I am constantly reminding my students, especially when they ask me a fact-based question, that we are living in a world in which the accumulation of facts is neither possible not necessary. The volume of knowledge is expanding at ridiculous rates, and our sense of education needs to adapt to this reality.
We are–more than ever before–in the business of teaching students to manage information. We are training them to evaluate, select, index, and otherwise organize information. Ignoring the “stranded on a desert island” scenario that many older folks like to throw around, today’s citizens will never be far from the Internet and its overflowing fountain of facts. Therefore, we are better served to teach them the skills they need to make sense of facts, not to memorize them.
And, as many smarter people than me have already noted, this transition makes the role of curator even more important. Curators sift through some portion of this massive collection of information and evaluate it, collect it, and share it. I truly believe that everyone can be a curator about some topic that they are both interested in and knowledgeable about. These experts have the conceptual understanding to properly highlight meaningful knowledge for others.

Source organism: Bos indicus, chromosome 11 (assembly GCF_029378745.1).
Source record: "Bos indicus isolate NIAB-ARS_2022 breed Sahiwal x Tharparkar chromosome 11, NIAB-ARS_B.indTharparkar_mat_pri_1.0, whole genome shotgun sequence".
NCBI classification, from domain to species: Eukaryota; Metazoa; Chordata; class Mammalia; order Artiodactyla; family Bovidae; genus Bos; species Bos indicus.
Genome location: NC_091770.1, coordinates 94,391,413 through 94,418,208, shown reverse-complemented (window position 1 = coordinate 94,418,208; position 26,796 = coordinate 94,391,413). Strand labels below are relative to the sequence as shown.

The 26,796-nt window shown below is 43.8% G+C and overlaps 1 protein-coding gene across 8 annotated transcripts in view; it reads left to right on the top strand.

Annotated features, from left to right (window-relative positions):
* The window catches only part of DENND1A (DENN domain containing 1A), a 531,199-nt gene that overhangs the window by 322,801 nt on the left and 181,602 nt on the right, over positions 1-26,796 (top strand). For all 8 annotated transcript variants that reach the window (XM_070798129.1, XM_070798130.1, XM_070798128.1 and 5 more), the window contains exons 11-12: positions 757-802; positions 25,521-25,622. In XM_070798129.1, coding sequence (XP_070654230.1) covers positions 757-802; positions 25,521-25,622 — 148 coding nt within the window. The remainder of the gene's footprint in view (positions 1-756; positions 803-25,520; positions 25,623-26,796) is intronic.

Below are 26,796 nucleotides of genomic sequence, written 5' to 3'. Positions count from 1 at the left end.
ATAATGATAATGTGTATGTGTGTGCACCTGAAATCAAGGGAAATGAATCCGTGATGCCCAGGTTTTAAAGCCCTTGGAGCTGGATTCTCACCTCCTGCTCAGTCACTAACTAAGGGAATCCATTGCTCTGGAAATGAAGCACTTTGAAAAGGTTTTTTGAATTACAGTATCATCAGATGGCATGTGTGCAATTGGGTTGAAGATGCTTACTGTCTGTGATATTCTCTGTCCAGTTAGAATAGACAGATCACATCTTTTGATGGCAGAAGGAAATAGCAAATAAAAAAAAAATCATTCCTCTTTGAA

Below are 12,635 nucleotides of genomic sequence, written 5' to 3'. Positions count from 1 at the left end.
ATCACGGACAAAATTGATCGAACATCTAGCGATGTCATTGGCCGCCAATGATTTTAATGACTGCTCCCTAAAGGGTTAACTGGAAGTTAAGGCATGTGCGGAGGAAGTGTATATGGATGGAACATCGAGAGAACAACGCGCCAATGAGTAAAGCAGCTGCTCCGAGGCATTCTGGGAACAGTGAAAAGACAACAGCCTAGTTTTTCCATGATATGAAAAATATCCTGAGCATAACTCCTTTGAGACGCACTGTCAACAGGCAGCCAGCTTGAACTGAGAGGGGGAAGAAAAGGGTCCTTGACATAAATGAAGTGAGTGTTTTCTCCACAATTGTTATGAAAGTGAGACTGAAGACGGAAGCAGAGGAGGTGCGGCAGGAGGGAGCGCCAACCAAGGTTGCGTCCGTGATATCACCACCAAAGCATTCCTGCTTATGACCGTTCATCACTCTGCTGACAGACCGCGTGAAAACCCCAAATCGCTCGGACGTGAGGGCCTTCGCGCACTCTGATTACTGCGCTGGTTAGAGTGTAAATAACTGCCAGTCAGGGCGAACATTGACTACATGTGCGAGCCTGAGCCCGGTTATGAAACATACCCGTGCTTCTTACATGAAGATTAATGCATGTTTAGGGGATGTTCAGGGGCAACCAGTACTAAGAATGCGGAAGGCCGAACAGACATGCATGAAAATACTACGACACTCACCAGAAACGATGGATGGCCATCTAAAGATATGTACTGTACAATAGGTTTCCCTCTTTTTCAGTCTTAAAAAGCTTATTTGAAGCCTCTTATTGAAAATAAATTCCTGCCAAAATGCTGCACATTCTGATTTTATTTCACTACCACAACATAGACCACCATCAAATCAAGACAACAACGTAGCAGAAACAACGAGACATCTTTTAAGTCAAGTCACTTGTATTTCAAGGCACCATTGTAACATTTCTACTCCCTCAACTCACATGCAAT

In a recent conversation with a highly intelligent colleague, I realized that there are some who don’t see this “emergence of curation”. They don’t see the point of Pinterest, Twitter, or other social networks. They don’t realize that these forums are zones of curation where anyone can learn about anything by simply identifying the right curator. This is an important point, and I don’t know how to get it across to more people.
I’ve written before about the “Zen and the Art of Motorcycle Maintenance” view of technologists. I think that there is a similar dichotomy when it comes to curation. There are some who love to sift and read and watch and share. And there are some who enjoy reaping the benefits of this curation by others. But, the beauty of this system is that those who curate in one space or on one topic will often be the audience for other curators in other spaces and other topics. It is a surprisingly democratic element of the new reality of knowledge and learning.